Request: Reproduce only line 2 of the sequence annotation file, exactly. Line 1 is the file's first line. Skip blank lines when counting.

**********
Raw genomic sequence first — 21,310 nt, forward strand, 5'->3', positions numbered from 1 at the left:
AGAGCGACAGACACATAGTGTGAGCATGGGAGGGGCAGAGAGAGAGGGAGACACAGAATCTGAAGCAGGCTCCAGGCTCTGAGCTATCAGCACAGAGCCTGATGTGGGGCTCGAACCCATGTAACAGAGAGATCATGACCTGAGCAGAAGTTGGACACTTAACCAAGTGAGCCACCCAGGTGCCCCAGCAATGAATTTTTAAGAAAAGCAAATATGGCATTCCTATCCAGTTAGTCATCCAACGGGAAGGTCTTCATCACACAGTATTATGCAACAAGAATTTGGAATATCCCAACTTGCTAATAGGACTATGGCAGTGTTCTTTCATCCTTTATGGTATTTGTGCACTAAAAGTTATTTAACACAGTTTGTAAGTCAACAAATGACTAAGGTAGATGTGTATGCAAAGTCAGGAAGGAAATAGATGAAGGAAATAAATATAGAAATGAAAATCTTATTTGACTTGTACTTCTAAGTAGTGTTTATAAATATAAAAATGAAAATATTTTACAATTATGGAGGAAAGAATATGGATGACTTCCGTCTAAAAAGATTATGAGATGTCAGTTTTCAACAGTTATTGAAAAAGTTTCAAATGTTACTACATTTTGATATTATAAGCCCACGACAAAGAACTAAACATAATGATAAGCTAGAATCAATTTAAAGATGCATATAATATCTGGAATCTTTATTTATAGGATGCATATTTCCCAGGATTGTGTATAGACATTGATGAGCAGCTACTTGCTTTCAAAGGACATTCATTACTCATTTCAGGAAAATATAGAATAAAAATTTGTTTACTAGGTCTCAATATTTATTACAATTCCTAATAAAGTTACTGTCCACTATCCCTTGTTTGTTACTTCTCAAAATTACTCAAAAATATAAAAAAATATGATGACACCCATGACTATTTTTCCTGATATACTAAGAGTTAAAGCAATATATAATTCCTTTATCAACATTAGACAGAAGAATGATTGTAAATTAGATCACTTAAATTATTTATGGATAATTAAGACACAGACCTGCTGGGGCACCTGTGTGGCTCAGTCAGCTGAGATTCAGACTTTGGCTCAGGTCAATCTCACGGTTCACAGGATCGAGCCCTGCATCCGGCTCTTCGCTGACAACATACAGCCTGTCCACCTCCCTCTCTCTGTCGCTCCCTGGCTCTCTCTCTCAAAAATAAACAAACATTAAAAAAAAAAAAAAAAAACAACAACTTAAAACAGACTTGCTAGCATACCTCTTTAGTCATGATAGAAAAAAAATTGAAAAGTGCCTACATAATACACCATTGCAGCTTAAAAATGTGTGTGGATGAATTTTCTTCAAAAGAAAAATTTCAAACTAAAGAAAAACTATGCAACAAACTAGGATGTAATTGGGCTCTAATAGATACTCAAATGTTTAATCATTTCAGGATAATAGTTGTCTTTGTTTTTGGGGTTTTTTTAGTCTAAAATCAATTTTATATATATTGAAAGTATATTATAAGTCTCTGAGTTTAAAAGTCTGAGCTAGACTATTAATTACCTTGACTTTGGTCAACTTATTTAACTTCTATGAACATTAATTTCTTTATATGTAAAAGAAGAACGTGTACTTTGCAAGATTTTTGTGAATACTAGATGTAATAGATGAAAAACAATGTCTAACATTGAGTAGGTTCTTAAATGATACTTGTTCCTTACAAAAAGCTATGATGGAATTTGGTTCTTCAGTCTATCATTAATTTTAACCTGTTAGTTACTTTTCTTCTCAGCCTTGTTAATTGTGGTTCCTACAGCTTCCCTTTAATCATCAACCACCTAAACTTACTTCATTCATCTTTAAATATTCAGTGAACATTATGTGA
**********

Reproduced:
AGAGCGACAGACACATAGTGTGAGCATGGGAGGGGCAGAGAGAGAGGGAGACACAGAATCTGAAGCAGGCTCCAGGCTCTGAGCTATCAGCACAGAGCCTGATGTGGGGCTCGAACCCATGTAACAGAGAGATCATGACCTGAGCAGAAGTTGGACACTTAACCAAGTGAGCCACCCAGGTGCCCCAGCAATGAATTTTTAAGAAAAGCAAATATGGCATTCCTATCCAGTTAGTCATCCAACGGGAAGGTCTTCATCACACAGTATTATGCAACAAGAATTTGGAATATCCCAACTTGCTAATAGGACTATGGCAGTGTTCTTTCATCCTTTATGGTATTTGTGCACTAAAAGTTATTTAACACAGTTTGTAAGTCAACAAATGACTAAGGTAGATGTGTATGCAAAGTCAGGAAGGAAATAGATGAAGGAAATAAATATAGAAATGAAAATCTTATTTGACTTGTACTTCTAAGTAGTGTTTATAAATATAAAAATGAAAATATTTTACAATTATGGAGGAAAGAATATGGATGACTTCCGTCTAAAAAGATTATGAGATGTCAGTTTTCAACAGTTATTGAAAAAGTTTCAAATGTTACTACATTTTGATATTATAAGCCCACGACAAAGAACTAAACATAATGATAAGCTAGAATCAATTTAAAGATGCATATAATATCTGGAATCTTTATTTATAGGATGCATATTTCCCAGGATTGTGTATAGACATTGATGAGCAGCTACTTGCTTTCAAAGGACATTCATTACTCATTTCAGGAAAATATAGAATAAAAATTTGTTTACTAGGTCTCAATATTTATTACAATTCCTAATAAAGTTACTGTCCACTATCCCTTGTTTGTTACTTCTCAAAATTACTCAAAAATATAAAAAAATATGATGACACCCATGACTATTTTTCCTGATATACTAAGAGTTAAAGCAATATATAATTCCTTTATCAACATTAGACAGAAGAATGATTGTAAATTAGATCACTTAAATTATTTATGGATAATTAAGACACAGACCTGCTGGGGCACCTGTGTGGCTCAGTCAGCTGAGATTCAGACTTTGGCTCAGGTCAATCTCACGGTTCACAGGATCGAGCCCTGCATCCGGCTCTTCGCTGACAACATACAGCCTGTCCACCTCCCTCTCTCTGTCGCTCCCTGGCTCTCTCTCTCAAAAATAAACAAACATTAAAAAAAAAAAAAAAAAACAACAACTTAAAACAGACTTGCTAGCATACCTCTTTAGTCATGATAGAAAAAAAATTGAAAAGTGCCTACATAATACACCATTGCAGCTTAAAAATGTGTGTGGATGAATTTTCTTCAAAAGAAAAATTTCAAACTAAAGAAAAACTATGCAACAAACTAGGATGTAATTGGGCTCTAATAGATACTCAAATGTTTAATCATTTCAGGATAATAGTTGTCTTTGTTTTTGGGGTTTTTTTAGTCTAAAATCAATTTTATATATATTGAAAGTATATTATAAGTCTCTGAGTTTAAAAGTCTGAGCTAGACTATTAATTACCTTGACTTTGGTCAACTTATTTAACTTCTATGAACATTAATTTCTTTATATGTAAAAGAAGAACGTGTACTTTGCAAGATTTTTGTGAATACTAGATGTAATAGATGAAAAACAATGTCTAACATTGAGTAGGTTCTTAAATGATACTTGTTCCTTACAAAAAGCTATGATGGAATTTGGTTCTTCAGTCTATCATTAATTTTAACCTGTTAGTTACTTTTCTTCTCAGCCTTGTTAATTGTGGTTCCTACAGCTTCCCTTTAATCATCAACCACCTAAACTTACTTCATTCATCTTTAAATATTCAGTGAACATTATGTGA